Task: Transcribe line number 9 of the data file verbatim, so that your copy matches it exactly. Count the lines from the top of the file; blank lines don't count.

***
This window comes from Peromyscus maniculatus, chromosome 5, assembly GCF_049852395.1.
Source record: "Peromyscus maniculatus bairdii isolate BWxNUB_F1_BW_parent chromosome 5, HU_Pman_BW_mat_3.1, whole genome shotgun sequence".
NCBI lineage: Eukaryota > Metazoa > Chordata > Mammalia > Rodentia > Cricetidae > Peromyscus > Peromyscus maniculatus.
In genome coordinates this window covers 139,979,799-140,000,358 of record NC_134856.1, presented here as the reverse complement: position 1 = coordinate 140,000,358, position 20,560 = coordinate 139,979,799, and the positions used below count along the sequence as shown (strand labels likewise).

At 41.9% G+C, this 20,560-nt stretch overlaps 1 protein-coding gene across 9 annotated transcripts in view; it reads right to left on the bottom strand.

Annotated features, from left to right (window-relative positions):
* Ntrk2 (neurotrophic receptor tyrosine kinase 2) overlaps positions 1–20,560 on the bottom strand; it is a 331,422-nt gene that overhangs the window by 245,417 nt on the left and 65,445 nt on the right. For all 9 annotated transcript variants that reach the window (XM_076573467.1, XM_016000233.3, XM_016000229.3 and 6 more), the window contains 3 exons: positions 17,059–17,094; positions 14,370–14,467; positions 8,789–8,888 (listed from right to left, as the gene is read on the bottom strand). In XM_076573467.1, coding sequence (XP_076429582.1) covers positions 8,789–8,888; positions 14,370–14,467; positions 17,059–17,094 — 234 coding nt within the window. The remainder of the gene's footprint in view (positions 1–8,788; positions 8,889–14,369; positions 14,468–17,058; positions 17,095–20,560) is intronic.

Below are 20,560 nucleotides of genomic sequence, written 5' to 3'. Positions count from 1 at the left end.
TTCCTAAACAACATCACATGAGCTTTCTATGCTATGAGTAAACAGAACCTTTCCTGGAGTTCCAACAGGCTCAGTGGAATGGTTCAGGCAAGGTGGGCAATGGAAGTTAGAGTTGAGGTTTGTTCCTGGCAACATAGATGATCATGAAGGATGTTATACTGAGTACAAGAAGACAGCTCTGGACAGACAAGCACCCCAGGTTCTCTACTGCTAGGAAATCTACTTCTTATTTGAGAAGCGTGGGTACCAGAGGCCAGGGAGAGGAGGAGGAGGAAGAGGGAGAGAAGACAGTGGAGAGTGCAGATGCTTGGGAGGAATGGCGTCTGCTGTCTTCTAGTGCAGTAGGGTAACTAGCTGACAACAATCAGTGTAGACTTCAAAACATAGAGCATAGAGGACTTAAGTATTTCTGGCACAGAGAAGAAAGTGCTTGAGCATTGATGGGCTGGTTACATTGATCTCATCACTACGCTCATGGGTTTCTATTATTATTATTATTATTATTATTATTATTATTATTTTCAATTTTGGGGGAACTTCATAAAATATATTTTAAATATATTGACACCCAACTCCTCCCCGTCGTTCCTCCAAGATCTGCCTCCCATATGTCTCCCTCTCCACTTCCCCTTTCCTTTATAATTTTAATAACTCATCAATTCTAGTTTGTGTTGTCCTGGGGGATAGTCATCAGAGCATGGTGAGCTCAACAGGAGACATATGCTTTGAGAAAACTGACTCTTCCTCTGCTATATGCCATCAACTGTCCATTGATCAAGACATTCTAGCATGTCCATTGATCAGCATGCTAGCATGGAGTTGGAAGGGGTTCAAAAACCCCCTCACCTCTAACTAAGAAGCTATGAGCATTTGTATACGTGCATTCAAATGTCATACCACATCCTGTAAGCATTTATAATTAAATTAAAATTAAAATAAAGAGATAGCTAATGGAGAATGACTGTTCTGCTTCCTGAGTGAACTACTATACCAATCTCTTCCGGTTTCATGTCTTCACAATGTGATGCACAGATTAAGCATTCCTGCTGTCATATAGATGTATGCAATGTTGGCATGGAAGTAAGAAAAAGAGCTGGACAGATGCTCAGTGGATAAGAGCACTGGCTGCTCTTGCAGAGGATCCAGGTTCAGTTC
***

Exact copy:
TTCCTAAACAACATCACATGAGCTTTCTATGCTATGAGTAAACAGAACCTTTCCTGGAGTTCCAACAGGCTCAGTGGAATGGTTCAGGCAAGGTGGGCAATGGAAGTTAGAGTTGAGGTTTGTTCCTGGCAACATAGATGATCATGAAGGATGTTATACTGAGTACAAGAAGACAGCTCTGGACAGACAAGCACCCCAGGTTCTCTACTGCTAGGAAATCTACTTCTTATTTGAGAAGCGTGGGTACCAGAGGCCAGGGAGAGGAGGAGGAGGAAGAGGGAGAGAAGACAGTGGAGAGTGCAGATGCTTGGGAGGAATGGCGTCTGCTGTCTTCTAGTGCAGTAGGGTAACTAGCTGACAACAATCAGTGTAGACTTCAAAACATAGAGCATAGAGGACTTAAGTATTTCTGGCACAGAGAAGAAAGTGCTTGAGCATTGATGGGCTGGTTACATTGATCTCATCACTACGCTCATGGGTTTCTATTATTATTATTATTATTATTATTATTATTATTATTTTCAATTTTGGGGGAACTTCATAAAATATATTTTAAATATATTGACACCCAACTCCTCCCCGTCGTTCCTCCAAGATCTGCCTCCCATATGTCTCCCTCTCCACTTCCCCTTTCCTTTATAATTTTAATAACTCATCAATTCTAGTTTGTGTTGTCCTGGGGGATAGTCATCAGAGCATGGTGAGCTCAACAGGAGACATATGCTTTGAGAAAACTGACTCTTCCTCTGCTATATGCCATCAACTGTCCATTGATCAAGACATTCTAGCATGTCCATTGATCAGCATGCTAGCATGGAGTTGGAAGGGGTTCAAAAACCCCCTCACCTCTAACTAAGAAGCTATGAGCATTTGTATACGTGCATTCAAATGTCATACCACATCCTGTAAGCATTTATAATTAAATTAAAATTAAAATAAAGAGATAGCTAATGGAGAATGACTGTTCTGCTTCCTGAGTGAACTACTATACCAATCTCTTCCGGTTTCATGTCTTCACAATGTGATGCACAGATTAAGCATTCCTGCTGTCATATAGATGTATGCAATGTTGGCATGGAAGTAAGAAAAAGAGCTGGACAGATGCTCAGTGGATAAGAGCACTGGCTGCTCTTGCAGAGGATCCAGGTTCAGTTC